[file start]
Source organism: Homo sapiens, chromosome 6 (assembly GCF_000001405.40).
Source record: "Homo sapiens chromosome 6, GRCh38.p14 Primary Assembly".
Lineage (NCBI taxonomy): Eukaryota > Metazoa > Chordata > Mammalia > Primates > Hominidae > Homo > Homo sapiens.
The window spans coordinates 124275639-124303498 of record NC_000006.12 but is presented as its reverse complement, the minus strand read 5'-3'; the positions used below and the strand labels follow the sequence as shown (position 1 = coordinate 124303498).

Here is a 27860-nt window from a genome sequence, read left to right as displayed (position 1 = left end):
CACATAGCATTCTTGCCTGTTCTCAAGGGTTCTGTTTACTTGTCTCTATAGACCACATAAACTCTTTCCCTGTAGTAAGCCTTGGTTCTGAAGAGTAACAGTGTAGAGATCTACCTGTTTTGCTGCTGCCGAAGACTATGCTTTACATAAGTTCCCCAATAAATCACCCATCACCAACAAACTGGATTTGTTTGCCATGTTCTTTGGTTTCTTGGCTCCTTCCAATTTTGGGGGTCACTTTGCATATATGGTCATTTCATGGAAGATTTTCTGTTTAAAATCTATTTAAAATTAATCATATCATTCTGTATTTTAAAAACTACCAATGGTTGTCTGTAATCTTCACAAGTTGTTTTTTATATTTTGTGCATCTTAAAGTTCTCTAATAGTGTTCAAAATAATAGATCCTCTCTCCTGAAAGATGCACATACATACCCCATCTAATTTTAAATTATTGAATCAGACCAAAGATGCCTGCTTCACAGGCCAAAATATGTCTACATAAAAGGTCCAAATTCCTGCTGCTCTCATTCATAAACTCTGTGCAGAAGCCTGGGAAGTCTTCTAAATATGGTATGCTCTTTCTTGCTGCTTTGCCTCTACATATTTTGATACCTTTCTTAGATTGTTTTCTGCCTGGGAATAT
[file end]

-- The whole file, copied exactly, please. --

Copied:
Source organism: Homo sapiens, chromosome 6 (assembly GCF_000001405.40).
Source record: "Homo sapiens chromosome 6, GRCh38.p14 Primary Assembly".
Lineage (NCBI taxonomy): Eukaryota > Metazoa > Chordata > Mammalia > Primates > Hominidae > Homo > Homo sapiens.
The window spans coordinates 124275639-124303498 of record NC_000006.12 but is presented as its reverse complement, the minus strand read 5'-3'; the positions used below and the strand labels follow the sequence as shown (position 1 = coordinate 124303498).

Here is a 27860-nt window from a genome sequence, read left to right as displayed (position 1 = left end):
CACATAGCATTCTTGCCTGTTCTCAAGGGTTCTGTTTACTTGTCTCTATAGACCACATAAACTCTTTCCCTGTAGTAAGCCTTGGTTCTGAAGAGTAACAGTGTAGAGATCTACCTGTTTTGCTGCTGCCGAAGACTATGCTTTACATAAGTTCCCCAATAAATCACCCATCACCAACAAACTGGATTTGTTTGCCATGTTCTTTGGTTTCTTGGCTCCTTCCAATTTTGGGGGTCACTTTGCATATATGGTCATTTCATGGAAGATTTTCTGTTTAAAATCTATTTAAAATTAATCATATCATTCTGTATTTTAAAAACTACCAATGGTTGTCTGTAATCTTCACAAGTTGTTTTTTATATTTTGTGCATCTTAAAGTTCTCTAATAGTGTTCAAAATAATAGATCCTCTCTCCTGAAAGATGCACATACATACCCCATCTAATTTTAAATTATTGAATCAGACCAAAGATGCCTGCTTCACAGGCCAAAATATGTCTACATAAAAGGTCCAAATTCCTGCTGCTCTCATTCATAAACTCTGTGCAGAAGCCTGGGAAGTCTTCTAAATATGGTATGCTCTTTCTTGCTGCTTTGCCTCTACATATTTTGATACCTTTCTTAGATTGTTTTCTGCCTGGGAATAT